American Presidents

Chester A. Arthur

Chester A. Arthur

Working as a claims agent, Chester A. Arthur writes to his brother William towards the end of the Civil War.

Washington, June 12, 1864

Dear William:

When you have time to write (which I know must be seldom) tell me about the battles you have been in and the part your regiment has had in them and yourself especially.
Your letter of the 3rd of June reached me yesterday having been forwarded to me from New York. I have been in Washington off and on, for four or five weeks, having business before some of the Congressional Committees. Indeed I was right glad to hear from you and to know that you are safe and sound through all this terrific fighting. We have all thought of you all the time most anxiously and earnestly. It is a great relief to hear from you, so write as often as you have opportunity. I am going to return to New York in two days and as I cannot well get the things you want here, I will wait until I return and get them immediately and send them on, the first chance I have or by mail (such as I can). I will send you newspapers regularly and write to you often, but you must keep me posted where to direct to you.

I have carefully examined all the dispatches and letters from the army to learn when and where your regiment has been engaged. I knew that the batallion under your command was in the fight of the nineteenth of May, as the accounts of it published in the Herald gave your name as commanding the batt'n in Kitching's Brigade of the Fifth Corps. We know that there has been desperate fighting since your letter is dated, but I do not see by any of the lists that any harm has happened to you.

The family are all well. Mrs. Haynsworth has been in New York for some weeks, staying with Nell, while I have been here. She went back to Cohoes last week. Of course she was very anxious about our taking Petersburg, Pa was at the convention in Philadelphia two weeks ago and stopped to see us when in New York but I did not see him, being here. Nell and I intend to stay in the city this summer and have taken a furnished house in 26th St. until the first of November. I don't suppose there is much chance of your being with us during the summer, or at any time until this campaign is finally closed.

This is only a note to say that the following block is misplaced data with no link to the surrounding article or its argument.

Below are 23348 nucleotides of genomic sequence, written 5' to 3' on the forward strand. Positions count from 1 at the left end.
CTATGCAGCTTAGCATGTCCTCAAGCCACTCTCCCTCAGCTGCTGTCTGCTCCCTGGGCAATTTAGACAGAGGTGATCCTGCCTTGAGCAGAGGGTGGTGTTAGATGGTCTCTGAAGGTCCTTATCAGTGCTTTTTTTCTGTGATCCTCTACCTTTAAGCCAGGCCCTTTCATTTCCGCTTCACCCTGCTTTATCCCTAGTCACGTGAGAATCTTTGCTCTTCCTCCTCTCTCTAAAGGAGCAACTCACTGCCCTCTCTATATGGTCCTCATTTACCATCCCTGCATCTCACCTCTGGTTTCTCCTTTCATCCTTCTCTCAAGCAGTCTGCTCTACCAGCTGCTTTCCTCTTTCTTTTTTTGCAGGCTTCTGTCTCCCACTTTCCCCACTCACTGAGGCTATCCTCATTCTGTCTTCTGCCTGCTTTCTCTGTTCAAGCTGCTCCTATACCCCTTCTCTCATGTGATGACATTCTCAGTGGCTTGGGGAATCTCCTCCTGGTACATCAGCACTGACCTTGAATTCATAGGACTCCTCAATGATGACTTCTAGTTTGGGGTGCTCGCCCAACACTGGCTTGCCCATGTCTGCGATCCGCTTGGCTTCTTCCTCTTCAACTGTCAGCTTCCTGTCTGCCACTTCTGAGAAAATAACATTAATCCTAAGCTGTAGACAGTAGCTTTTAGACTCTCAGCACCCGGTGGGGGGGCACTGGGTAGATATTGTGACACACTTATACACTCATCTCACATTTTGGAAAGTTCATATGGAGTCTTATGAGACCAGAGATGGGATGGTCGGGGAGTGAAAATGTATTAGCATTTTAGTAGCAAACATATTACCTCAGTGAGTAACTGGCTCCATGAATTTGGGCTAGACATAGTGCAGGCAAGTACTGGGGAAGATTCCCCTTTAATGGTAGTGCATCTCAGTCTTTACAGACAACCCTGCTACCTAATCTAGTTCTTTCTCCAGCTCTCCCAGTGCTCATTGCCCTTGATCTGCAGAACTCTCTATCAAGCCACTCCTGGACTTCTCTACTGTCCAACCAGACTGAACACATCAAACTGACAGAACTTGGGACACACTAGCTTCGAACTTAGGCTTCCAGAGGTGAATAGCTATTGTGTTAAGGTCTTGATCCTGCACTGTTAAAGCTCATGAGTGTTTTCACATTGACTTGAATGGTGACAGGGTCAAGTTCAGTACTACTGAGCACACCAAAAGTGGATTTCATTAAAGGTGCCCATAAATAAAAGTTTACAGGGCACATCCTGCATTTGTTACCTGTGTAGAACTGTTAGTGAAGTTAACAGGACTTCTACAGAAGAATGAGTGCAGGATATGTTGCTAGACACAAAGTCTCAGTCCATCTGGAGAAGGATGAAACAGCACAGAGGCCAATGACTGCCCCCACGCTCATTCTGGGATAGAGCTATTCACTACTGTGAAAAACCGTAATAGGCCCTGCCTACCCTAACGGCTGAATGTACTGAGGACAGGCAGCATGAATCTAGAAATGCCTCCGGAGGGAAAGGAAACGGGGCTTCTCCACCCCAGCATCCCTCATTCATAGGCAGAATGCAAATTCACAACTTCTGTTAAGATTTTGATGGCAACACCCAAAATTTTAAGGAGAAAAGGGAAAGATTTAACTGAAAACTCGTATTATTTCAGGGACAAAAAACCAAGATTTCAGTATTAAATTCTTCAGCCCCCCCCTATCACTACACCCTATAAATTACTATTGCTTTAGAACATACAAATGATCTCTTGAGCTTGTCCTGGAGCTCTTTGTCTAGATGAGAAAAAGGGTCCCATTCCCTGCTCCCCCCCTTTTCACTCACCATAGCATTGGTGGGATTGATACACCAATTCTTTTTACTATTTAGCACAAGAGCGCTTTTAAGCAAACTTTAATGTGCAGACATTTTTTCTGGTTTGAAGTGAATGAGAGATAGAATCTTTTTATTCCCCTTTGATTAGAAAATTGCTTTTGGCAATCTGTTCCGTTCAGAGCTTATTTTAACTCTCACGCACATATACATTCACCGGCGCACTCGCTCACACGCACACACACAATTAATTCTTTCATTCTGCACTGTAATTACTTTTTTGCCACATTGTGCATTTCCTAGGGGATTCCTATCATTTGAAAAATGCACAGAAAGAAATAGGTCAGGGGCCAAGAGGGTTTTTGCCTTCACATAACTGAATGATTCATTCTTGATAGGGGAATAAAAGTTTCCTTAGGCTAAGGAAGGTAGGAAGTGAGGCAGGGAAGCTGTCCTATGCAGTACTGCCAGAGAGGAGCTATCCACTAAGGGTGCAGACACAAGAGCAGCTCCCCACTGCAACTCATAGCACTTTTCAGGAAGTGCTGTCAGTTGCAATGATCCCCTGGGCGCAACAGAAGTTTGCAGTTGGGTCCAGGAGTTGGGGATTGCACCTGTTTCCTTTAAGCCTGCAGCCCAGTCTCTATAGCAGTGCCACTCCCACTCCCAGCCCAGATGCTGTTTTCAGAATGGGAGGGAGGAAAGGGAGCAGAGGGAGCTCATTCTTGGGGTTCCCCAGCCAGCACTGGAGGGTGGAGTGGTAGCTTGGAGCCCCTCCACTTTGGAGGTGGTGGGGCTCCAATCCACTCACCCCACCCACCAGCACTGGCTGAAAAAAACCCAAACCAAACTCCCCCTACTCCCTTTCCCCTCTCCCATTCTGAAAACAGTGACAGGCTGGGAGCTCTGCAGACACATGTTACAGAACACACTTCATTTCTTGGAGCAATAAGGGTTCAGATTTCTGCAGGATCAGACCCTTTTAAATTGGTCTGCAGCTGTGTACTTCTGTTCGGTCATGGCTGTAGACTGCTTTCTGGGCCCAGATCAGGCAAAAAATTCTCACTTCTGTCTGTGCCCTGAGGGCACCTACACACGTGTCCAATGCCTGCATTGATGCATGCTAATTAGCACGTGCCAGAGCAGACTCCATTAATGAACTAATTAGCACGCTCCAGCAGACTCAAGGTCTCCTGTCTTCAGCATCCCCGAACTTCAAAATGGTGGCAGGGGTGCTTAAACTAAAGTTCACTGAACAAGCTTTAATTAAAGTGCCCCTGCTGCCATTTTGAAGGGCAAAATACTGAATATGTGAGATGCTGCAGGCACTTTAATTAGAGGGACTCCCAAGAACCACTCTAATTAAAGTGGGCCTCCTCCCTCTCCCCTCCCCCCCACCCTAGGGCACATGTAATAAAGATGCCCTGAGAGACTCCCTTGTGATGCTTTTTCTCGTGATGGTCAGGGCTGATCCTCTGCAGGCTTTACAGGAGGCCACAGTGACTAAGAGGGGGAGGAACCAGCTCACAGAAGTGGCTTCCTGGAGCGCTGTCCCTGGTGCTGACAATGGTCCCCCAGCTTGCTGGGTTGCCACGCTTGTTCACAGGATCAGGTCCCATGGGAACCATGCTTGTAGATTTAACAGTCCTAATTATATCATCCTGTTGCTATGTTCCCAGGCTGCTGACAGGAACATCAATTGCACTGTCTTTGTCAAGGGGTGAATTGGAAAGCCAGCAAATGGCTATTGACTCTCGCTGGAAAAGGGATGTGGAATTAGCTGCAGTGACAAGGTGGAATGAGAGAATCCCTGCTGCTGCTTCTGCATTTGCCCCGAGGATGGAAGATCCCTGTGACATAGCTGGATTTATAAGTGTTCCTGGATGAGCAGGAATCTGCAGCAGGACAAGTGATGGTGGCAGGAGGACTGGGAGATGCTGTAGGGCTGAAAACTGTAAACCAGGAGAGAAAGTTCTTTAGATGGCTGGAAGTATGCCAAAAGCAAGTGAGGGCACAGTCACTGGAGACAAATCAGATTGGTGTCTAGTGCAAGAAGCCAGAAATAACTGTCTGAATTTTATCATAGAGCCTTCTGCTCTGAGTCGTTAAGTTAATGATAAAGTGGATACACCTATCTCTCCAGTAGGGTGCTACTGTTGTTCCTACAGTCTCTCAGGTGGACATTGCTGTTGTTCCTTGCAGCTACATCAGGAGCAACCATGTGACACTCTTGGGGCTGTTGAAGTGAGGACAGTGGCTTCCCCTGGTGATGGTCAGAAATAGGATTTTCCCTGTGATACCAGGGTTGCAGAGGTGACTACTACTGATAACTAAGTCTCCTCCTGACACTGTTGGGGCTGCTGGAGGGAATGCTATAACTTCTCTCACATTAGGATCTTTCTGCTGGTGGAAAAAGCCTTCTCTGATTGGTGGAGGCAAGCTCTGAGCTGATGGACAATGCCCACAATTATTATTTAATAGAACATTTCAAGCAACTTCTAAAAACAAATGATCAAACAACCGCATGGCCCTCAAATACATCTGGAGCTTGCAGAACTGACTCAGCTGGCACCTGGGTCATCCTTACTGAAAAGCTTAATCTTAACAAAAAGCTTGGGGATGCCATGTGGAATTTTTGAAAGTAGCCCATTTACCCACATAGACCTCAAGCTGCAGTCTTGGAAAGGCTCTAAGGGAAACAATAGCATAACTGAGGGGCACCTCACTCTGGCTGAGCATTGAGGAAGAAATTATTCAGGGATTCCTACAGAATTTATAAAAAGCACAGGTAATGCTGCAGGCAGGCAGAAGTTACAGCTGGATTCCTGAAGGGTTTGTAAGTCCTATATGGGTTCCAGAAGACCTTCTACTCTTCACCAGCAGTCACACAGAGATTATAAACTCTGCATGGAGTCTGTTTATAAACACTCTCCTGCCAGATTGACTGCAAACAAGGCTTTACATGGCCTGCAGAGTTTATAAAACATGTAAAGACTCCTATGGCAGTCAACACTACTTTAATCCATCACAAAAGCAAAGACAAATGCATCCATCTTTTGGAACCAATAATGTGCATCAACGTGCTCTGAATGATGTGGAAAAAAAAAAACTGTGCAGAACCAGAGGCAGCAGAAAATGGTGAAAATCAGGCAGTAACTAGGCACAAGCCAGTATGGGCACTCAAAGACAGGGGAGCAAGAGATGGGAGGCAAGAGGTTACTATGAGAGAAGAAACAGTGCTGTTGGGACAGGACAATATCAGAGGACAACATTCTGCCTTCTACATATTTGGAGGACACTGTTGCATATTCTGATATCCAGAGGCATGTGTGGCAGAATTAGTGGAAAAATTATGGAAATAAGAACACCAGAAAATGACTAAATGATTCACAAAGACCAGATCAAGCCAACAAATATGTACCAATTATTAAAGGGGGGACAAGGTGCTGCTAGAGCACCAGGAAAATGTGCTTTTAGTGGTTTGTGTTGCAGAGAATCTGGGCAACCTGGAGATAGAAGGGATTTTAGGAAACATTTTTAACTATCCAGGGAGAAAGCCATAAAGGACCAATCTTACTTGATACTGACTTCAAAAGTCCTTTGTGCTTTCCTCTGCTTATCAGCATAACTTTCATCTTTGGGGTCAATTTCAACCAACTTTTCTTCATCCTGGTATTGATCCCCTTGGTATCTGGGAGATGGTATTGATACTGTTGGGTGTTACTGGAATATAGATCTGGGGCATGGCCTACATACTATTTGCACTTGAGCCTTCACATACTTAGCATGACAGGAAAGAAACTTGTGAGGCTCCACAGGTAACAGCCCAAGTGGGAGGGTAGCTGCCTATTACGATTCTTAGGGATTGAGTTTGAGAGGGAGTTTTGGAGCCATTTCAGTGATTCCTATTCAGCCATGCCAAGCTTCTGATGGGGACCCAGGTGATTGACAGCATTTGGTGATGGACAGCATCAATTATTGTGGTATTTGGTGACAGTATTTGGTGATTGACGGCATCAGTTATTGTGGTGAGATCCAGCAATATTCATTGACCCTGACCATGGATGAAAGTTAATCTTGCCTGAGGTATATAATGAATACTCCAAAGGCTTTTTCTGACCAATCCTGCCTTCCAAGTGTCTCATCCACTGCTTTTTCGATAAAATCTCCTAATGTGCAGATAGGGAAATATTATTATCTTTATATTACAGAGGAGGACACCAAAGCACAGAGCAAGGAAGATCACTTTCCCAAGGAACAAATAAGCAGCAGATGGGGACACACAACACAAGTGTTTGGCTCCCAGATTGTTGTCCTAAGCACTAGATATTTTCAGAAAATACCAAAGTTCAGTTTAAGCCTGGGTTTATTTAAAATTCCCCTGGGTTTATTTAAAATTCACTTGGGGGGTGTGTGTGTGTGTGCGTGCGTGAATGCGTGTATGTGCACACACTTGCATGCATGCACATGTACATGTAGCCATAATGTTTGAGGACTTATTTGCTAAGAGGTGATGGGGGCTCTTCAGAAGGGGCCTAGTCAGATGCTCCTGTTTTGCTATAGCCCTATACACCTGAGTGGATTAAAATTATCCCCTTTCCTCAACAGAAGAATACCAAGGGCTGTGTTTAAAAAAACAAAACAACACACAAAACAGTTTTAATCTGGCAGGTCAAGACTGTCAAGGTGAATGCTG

I presume by this time the army is all over the James River though today, we have a rumor that Hancock has crossed the Chickahominy at Bottom's Bridge. When you have time to write (which I know must be seldom) tell me about the battles you have been in and the part your regiment has had in them and yourself especially. I can't get much of an idea of it from the newspaper accounts. The constant fighting in this campaign must have been a pretty severe school for your heavy artillery regiments, who have not seen any before. It will make veterans of them very rapidly, but by all accounts they have behaved exceedingly well. I know you well enough to feel that you are doing your duty well-that you are as plucky as the best of them and that you will reflect credit upon us all at home. May God keep you safely through it all.

I have not seen Nell since your letter came. She speaks of you in almost every letter I get from her.

Chester A. Arthur

[The above letter is reproduced exactly as written and was obtained through the archives at the Library of Congress]

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